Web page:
Liz Cheney: 'No Question' Trump Bears Responsibility for Afghanistan Disaster


Republican Wyoming Rep. Liz Cheney slammed former President Donald Trump on Sunday, saying he shares responsibility with President Joe Biden for the fall of Afghanistan into the hands of the Taliban.

The House Armed Services committee member and former U.S. State Department official made her comments in a Sunday interview with ABC News’ “This Week” co-anchor Jonathan Karl.

The two discussed the swift takeover of key Afghan cities by the Islamist insurgent group when Karl posed this question:

“You know, ultimately, this is President Biden’s decision. He is the one that has called for this withdrawal, is going forward with it. But this didn’t happen in a vacuum. I mean, it was President Trump that negotiated the agreement with the Taliban to have a complete withdrawal that was supposed to actually happen by May 1. So who bears responsibility?”

“Look, I think, absolutely, President Biden bears responsibility for making the decision,” Cheney said. “But there’s no question that President Trump, his administration, Secretary [of State Mike] Pompeo, they also bear very significant responsibility for this.”

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The Trump administration “walked down this path of legitimizing the Taliban, of perpetuating this fantasy, telling the American people that the Taliban were a partner for peace,” she said, pointing to some statements the former president made when his administration signed an agreement with the Islamist group in February last year.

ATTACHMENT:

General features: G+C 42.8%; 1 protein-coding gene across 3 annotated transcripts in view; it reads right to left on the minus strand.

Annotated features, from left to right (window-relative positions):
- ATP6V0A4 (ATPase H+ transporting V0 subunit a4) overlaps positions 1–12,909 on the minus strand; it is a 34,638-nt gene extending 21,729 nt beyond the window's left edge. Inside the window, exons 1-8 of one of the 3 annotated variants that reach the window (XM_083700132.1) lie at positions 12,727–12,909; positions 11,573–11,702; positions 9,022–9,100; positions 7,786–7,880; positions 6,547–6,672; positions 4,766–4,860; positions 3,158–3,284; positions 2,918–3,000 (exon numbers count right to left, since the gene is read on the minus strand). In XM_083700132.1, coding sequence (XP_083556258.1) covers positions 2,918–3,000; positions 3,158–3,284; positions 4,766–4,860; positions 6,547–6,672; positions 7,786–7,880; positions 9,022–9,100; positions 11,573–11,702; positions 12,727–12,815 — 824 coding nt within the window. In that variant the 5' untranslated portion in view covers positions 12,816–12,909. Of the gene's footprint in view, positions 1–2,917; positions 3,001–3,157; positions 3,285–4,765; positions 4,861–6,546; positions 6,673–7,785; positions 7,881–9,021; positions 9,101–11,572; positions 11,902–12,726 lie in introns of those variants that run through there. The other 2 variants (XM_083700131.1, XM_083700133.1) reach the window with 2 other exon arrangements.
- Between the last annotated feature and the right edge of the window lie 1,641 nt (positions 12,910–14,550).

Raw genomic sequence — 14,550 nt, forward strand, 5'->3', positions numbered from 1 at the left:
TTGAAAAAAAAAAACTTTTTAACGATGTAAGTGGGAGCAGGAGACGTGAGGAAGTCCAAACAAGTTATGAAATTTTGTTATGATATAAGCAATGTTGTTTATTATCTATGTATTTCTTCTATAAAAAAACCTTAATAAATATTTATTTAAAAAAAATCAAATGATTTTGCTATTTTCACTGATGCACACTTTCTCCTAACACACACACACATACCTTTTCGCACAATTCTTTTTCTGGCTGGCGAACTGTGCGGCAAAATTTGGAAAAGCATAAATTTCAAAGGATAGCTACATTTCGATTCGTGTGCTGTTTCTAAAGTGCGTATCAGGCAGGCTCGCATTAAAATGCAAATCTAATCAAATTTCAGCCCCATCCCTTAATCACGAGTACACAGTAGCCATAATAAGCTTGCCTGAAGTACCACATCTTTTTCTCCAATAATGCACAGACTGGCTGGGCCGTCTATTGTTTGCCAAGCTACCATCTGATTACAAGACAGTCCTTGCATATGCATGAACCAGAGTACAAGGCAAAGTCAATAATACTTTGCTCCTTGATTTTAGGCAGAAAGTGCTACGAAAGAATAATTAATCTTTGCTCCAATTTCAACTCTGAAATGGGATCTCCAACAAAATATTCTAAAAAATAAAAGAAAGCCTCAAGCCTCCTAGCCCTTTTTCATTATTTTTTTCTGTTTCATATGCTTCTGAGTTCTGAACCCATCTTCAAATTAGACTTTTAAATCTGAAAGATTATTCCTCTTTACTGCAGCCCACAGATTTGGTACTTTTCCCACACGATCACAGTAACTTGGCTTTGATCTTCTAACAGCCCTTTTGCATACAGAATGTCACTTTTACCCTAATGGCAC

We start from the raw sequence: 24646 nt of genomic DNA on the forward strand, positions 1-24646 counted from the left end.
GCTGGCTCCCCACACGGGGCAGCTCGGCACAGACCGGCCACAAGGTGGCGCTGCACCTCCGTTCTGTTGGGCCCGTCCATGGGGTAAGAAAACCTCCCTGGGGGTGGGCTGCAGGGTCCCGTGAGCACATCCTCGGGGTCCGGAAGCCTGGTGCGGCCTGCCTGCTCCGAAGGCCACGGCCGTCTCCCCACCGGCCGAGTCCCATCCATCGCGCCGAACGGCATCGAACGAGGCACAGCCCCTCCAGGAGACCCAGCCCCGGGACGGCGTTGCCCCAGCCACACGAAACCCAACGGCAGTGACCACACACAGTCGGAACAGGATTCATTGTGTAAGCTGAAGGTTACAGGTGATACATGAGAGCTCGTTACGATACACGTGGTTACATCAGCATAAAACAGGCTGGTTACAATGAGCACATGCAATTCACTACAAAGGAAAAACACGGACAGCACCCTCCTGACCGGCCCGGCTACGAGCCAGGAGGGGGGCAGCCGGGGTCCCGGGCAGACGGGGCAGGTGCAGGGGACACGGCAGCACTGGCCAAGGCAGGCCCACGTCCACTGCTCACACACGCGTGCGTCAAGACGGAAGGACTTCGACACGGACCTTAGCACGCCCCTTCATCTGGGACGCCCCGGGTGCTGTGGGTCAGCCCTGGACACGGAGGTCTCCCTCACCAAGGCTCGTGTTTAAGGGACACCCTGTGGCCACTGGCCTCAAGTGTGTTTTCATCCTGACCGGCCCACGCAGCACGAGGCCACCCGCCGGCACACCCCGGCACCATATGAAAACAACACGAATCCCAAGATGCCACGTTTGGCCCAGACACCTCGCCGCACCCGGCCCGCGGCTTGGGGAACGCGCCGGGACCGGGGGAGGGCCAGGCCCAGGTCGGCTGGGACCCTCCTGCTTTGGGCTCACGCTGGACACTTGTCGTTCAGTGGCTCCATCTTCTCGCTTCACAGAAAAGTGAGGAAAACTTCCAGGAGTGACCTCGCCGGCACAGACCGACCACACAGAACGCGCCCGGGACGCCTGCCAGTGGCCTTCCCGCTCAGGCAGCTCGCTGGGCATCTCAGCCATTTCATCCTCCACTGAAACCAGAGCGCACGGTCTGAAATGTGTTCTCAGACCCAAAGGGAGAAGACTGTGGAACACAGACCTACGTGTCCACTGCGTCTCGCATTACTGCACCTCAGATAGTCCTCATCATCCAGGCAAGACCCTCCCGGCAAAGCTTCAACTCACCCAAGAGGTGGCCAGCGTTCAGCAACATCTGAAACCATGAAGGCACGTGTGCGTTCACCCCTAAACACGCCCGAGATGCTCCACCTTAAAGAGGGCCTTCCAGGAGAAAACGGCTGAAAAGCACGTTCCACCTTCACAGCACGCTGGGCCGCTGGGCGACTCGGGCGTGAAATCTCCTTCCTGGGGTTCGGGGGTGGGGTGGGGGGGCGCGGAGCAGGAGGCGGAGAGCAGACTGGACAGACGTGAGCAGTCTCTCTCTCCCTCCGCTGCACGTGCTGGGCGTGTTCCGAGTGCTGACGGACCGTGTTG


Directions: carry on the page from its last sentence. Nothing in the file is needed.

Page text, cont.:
“President Trump told us the Taliban was going to fight terror. Secretary Pompeo told us that the Taliban was going to renounce al-Qaida,” Cheney said.

“Today, as we watched, the Taliban, for example, released prisoners across Afghanistan,” she said. “There’s very real concern that they’re not just fighters in those prisons who will join the battle in Afghanistan, but that terrorist groups globally will in fact be fed, you know, new soldiers in their war on terror from those prisons. It’s a devastating set of circumstances.

“But the delegitimization of the Afghan government, the notion in the Trump administration, the suggestion that, at one point, they were saying they were going to invite the Taliban to Camp David,” she said.

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“On Sept. 11,” Karl said, referring to when Trump allegedly contemplated inviting the Taliban’s leaders to Camp David three days before the anniversary of the 9/11 terrorist attacks, as reported by The New York Times.

“Yeah,” Cheney said. “I mean, they, they, this disaster certainly began — and look, the notion of, ‘We’re going to end endless wars,’ that campaign slogan, what we’re watching right now in Afghanistan is what happens when America withdraws from the world. So everybody who has been saying, ‘America needs to withdraw, America needs to retreat,’ we are getting a devastating, catastrophic, real-time lesson in what that means.”

“The Trump/Biden calamity unfolding in Afghanistan began with the Trump administration negotiating with terrorists and pretending they were partners for peace and is ending with American surrender as Biden abandons the country to our terrorist enemies,” Cheney said in a Sunday post on Twitter.